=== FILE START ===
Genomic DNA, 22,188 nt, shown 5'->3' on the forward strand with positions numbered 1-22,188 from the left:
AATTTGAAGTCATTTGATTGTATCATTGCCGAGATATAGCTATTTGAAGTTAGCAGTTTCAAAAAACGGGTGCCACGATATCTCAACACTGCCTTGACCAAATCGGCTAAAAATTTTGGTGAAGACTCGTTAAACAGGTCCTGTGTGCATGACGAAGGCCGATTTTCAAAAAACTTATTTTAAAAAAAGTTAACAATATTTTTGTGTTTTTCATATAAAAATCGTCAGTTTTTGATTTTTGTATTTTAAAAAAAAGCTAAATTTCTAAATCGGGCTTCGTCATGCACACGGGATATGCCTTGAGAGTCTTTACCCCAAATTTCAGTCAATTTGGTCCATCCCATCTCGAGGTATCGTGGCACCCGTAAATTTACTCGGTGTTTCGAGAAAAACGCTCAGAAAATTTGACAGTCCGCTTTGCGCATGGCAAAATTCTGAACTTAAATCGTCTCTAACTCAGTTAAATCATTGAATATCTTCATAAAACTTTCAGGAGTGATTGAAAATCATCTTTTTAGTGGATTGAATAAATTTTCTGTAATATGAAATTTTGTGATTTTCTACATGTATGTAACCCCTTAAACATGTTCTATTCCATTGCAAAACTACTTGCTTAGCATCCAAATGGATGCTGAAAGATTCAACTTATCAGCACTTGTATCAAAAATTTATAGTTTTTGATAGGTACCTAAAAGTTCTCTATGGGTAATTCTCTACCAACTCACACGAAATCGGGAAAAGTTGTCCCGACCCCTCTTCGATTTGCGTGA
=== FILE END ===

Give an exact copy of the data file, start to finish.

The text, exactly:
Genomic DNA, 22,188 nt, shown 5'->3' on the forward strand with positions numbered 1-22,188 from the left:
AATTTGAAGTCATTTGATTGTATCATTGCCGAGATATAGCTATTTGAAGTTAGCAGTTTCAAAAAACGGGTGCCACGATATCTCAACACTGCCTTGACCAAATCGGCTAAAAATTTTGGTGAAGACTCGTTAAACAGGTCCTGTGTGCATGACGAAGGCCGATTTTCAAAAAACTTATTTTAAAAAAAGTTAACAATATTTTTGTGTTTTTCATATAAAAATCGTCAGTTTTTGATTTTTGTATTTTAAAAAAAAGCTAAATTTCTAAATCGGGCTTCGTCATGCACACGGGATATGCCTTGAGAGTCTTTACCCCAAATTTCAGTCAATTTGGTCCATCCCATCTCGAGGTATCGTGGCACCCGTAAATTTACTCGGTGTTTCGAGAAAAACGCTCAGAAAATTTGACAGTCCGCTTTGCGCATGGCAAAATTCTGAACTTAAATCGTCTCTAACTCAGTTAAATCATTGAATATCTTCATAAAACTTTCAGGAGTGATTGAAAATCATCTTTTTAGTGGATTGAATAAATTTTCTGTAATATGAAATTTTGTGATTTTCTACATGTATGTAACCCCTTAAACATGTTCTATTCCATTGCAAAACTACTTGCTTAGCATCCAAATGGATGCTGAAAGATTCAACTTATCAGCACTTGTATCAAAAATTTATAGTTTTTGATAGGTACCTAAAAGTTCTCTATGGGTAATTCTCTACCAACTCACACGAAATCGGGAAAAGTTGTCCCGACCCCTCTTCGATTTGCGTGA